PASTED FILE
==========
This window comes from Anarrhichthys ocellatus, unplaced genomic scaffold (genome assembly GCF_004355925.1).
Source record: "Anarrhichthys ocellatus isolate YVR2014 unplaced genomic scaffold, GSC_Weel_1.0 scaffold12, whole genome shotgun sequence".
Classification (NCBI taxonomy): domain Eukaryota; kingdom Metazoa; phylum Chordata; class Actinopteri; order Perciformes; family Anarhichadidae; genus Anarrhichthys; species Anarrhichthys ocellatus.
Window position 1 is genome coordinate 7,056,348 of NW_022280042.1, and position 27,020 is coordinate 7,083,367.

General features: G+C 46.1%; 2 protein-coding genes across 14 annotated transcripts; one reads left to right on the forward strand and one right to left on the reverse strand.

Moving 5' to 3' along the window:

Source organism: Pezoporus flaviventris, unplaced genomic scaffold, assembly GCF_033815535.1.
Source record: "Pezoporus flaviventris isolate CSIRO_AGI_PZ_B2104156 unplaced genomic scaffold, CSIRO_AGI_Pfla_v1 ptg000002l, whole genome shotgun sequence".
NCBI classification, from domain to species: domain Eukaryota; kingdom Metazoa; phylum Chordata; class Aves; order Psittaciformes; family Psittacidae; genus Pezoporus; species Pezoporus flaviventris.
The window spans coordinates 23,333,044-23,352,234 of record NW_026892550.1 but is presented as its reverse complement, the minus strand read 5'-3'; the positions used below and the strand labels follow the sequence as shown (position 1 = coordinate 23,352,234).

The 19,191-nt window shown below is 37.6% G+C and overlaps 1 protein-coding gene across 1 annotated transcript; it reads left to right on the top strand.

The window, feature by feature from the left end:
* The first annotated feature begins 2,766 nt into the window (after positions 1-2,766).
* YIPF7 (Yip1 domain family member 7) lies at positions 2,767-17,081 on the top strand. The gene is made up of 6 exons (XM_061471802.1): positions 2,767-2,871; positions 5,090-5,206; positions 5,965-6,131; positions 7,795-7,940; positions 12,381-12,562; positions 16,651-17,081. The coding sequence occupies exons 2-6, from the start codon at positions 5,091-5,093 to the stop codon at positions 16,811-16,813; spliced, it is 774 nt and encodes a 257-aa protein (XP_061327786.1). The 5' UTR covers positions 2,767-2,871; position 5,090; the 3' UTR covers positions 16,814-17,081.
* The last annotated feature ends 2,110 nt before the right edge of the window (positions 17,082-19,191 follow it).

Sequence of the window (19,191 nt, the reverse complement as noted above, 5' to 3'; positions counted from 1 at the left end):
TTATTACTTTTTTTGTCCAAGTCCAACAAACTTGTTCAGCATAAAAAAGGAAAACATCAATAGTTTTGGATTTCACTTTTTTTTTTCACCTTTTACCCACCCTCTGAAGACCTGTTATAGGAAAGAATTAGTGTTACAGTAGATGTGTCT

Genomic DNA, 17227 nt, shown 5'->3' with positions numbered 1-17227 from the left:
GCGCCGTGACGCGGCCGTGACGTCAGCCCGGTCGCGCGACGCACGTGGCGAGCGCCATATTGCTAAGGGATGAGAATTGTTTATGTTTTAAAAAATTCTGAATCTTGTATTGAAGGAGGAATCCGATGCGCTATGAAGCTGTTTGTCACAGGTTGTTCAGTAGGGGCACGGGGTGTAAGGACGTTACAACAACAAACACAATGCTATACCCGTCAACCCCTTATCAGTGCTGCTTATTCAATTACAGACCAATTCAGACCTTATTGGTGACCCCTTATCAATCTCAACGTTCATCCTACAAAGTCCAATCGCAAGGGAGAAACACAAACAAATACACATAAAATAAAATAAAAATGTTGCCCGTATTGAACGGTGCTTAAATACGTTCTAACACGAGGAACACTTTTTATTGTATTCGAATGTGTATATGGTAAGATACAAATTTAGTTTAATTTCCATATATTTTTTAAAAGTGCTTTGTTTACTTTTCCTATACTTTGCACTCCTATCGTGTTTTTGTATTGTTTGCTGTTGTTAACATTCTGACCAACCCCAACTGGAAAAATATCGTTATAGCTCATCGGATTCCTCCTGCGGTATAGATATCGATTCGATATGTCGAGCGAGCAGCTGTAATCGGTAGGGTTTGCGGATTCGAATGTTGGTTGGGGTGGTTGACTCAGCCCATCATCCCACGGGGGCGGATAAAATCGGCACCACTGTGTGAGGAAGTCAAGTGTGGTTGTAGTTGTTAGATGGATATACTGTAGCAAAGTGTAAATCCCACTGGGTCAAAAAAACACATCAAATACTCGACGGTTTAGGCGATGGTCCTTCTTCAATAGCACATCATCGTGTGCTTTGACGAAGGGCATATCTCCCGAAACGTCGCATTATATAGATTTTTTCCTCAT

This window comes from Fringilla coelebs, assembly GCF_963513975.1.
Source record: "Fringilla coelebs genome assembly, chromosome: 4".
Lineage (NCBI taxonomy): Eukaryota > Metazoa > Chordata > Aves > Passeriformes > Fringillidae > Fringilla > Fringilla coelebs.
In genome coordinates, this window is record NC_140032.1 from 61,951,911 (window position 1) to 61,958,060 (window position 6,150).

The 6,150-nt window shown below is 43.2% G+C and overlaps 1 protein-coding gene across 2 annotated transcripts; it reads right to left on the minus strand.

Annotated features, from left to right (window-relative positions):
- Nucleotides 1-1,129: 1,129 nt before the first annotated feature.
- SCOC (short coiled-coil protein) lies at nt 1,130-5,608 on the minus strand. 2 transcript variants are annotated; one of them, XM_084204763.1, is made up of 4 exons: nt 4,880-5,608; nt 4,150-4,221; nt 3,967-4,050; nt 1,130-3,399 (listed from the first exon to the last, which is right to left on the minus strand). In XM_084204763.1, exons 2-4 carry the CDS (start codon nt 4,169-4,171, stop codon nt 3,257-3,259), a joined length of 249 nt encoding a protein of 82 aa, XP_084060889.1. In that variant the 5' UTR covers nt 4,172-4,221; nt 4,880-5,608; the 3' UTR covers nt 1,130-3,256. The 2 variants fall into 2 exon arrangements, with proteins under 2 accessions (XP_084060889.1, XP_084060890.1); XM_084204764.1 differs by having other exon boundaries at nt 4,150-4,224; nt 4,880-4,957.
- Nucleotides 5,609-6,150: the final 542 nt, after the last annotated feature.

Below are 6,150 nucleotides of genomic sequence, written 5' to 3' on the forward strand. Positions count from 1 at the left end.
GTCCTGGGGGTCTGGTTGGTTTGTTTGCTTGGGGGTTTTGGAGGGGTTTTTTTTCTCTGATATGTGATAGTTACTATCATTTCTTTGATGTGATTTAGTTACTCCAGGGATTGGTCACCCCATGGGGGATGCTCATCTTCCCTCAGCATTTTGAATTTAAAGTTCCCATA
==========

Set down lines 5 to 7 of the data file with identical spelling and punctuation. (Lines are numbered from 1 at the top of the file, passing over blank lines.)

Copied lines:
General features: G+C 46.1%; 2 protein-coding genes across 14 annotated transcripts; one reads left to right on the forward strand and one right to left on the reverse strand.

Moving 5' to 3' along the window:

Source organism: Pezoporus flaviventris, unplaced genomic scaffold, assembly GCF_033815535.1.